Stakeholders, including Nigerian state health officials and MSF, recommended the two most affected villages (A and B) for participation. The investigation protocol was reviewed and approved by both the Nigerian government and the CDC. The investigation was conducted in accordance with the Declaration of Helsinki developed by the World Medical Association (2008)
After obtaining consent of village leaders, investigators conducted a cross-sectional, door-to-door survey from 23 May to 4 June 2010 to interview parents, sample blood from children < 5 years of age, and collect soil from households. Informed consent to administer the survey, draw blood, and collect environmental samples was obtained from the head of the household before survey initiation. Local health professionals and translators were trained in a 4-hr session on survey administration, venous blood drawing, and environmental sampling.
Each village consisted of numerous family dwellings separated by low walls. Investigators defined a compound as several multigenerational and multifamily dwellings enclosed by a common wall. All compounds in village A were eligible to participate in the survey. Because of time and logistical constraints, only compounds in the central area of village B were eligible to participate. The central area of village B included most of the compounds and common gathering places such as mosques, markets, and the residence of the head of the village.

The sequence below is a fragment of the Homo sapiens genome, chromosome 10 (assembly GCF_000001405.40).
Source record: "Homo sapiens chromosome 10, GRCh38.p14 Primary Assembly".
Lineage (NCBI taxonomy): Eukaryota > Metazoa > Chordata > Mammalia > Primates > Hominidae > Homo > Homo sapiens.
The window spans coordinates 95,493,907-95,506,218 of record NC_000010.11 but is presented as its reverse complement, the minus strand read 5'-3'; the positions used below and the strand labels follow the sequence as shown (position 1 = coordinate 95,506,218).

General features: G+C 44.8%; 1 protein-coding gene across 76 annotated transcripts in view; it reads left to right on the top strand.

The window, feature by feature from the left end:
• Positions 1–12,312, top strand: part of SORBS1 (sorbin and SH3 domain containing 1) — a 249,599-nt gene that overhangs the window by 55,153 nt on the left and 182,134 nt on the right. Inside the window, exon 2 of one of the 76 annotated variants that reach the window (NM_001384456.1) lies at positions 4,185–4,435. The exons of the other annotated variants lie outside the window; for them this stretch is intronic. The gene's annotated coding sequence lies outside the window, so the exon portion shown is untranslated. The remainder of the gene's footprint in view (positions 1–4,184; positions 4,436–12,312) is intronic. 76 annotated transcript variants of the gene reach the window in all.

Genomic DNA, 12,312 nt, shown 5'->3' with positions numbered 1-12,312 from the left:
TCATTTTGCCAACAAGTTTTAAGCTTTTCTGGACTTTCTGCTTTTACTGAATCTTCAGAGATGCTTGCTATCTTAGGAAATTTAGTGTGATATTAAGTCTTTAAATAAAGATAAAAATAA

The survey collected information about children < 5 years of age in each compound, including the number living in the compound, the number with a history of convulsions, the number who had died in the preceding 12 months, and their approximate date of death.
Before the investigation, the team heard that artisanal gold ore–processing activities were occurring in both villages. These ore-processing activities included a) breaking rocks into small gravel-size pieces (breaking); b) grinding rocks into a fine powder with a flour mill or mortar and pestle (grinding); c) washing ground ore powder with water to separate gold particles (washing); d) drying ground ore after washing (drying); e) using liquid mercury to amalgamate gold flakes (separating); and f) using heat to vaporize mercury from the gold mixture after amalgamation (melting). Both men and women in the villages participated in ore processing. Men typically processed ore in central locations around the village, and women processed ore inside family compounds. The survey included questions about gold ore–processing activities inside and outside the compound, household member and maternal processing activities, history of animal deaths within the compound, and the primary water source of the family. Before data collection, investigators mapped each village and marked the location of each family compound. Global positioning system (GPS) coordinates were taken at the entrance of each compound to facilitate compound identification and follow-up on blood and environmental testing results. At the end of the investigation, MSF staff visited the compounds and provided parents with blood lead test results of their children as well as information on chelation therapy and the medical management of lead poisoning.